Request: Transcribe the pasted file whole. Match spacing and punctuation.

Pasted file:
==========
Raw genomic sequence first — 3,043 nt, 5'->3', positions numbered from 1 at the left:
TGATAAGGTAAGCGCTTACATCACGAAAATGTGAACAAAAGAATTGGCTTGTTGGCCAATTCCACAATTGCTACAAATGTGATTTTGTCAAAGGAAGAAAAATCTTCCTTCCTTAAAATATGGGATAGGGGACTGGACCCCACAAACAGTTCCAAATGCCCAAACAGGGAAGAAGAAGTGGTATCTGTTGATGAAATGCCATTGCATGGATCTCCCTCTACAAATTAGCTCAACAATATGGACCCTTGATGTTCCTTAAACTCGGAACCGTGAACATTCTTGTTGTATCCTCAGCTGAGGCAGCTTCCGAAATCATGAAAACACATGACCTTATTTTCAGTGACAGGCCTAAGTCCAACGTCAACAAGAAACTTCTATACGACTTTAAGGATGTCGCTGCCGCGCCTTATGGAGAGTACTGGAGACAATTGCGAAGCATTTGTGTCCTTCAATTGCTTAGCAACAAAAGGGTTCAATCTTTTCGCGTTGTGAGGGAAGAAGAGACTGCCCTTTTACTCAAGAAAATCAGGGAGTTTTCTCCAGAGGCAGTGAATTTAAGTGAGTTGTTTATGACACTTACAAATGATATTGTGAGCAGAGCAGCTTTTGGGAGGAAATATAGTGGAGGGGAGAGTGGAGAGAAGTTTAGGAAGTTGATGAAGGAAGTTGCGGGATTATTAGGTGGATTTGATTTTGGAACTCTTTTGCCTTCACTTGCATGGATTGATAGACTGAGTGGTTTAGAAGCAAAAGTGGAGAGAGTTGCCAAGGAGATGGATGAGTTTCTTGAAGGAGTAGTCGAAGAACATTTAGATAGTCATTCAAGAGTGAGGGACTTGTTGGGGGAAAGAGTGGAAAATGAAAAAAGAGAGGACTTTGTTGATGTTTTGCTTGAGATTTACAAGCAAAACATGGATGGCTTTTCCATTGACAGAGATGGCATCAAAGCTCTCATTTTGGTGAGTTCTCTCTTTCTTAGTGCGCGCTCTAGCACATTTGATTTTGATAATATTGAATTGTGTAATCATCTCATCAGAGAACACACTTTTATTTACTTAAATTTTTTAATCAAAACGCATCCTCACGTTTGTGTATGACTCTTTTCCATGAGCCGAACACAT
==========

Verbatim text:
Raw genomic sequence first — 3,043 nt, 5'->3', positions numbered from 1 at the left:
TGATAAGGTAAGCGCTTACATCACGAAAATGTGAACAAAAGAATTGGCTTGTTGGCCAATTCCACAATTGCTACAAATGTGATTTTGTCAAAGGAAGAAAAATCTTCCTTCCTTAAAATATGGGATAGGGGACTGGACCCCACAAACAGTTCCAAATGCCCAAACAGGGAAGAAGAAGTGGTATCTGTTGATGAAATGCCATTGCATGGATCTCCCTCTACAAATTAGCTCAACAATATGGACCCTTGATGTTCCTTAAACTCGGAACCGTGAACATTCTTGTTGTATCCTCAGCTGAGGCAGCTTCCGAAATCATGAAAACACATGACCTTATTTTCAGTGACAGGCCTAAGTCCAACGTCAACAAGAAACTTCTATACGACTTTAAGGATGTCGCTGCCGCGCCTTATGGAGAGTACTGGAGACAATTGCGAAGCATTTGTGTCCTTCAATTGCTTAGCAACAAAAGGGTTCAATCTTTTCGCGTTGTGAGGGAAGAAGAGACTGCCCTTTTACTCAAGAAAATCAGGGAGTTTTCTCCAGAGGCAGTGAATTTAAGTGAGTTGTTTATGACACTTACAAATGATATTGTGAGCAGAGCAGCTTTTGGGAGGAAATATAGTGGAGGGGAGAGTGGAGAGAAGTTTAGGAAGTTGATGAAGGAAGTTGCGGGATTATTAGGTGGATTTGATTTTGGAACTCTTTTGCCTTCACTTGCATGGATTGATAGACTGAGTGGTTTAGAAGCAAAAGTGGAGAGAGTTGCCAAGGAGATGGATGAGTTTCTTGAAGGAGTAGTCGAAGAACATTTAGATAGTCATTCAAGAGTGAGGGACTTGTTGGGGGAAAGAGTGGAAAATGAAAAAAGAGAGGACTTTGTTGATGTTTTGCTTGAGATTTACAAGCAAAACATGGATGGCTTTTCCATTGACAGAGATGGCATCAAAGCTCTCATTTTGGTGAGTTCTCTCTTTCTTAGTGCGCGCTCTAGCACATTTGATTTTGATAATATTGAATTGTGTAATCATCTCATCAGAGAACACACTTTTATTTACTTAAATTTTTTAATCAAAACGCATCCTCACGTTTGTGTATGACTCTTTTCCATGAGCCGAACACAT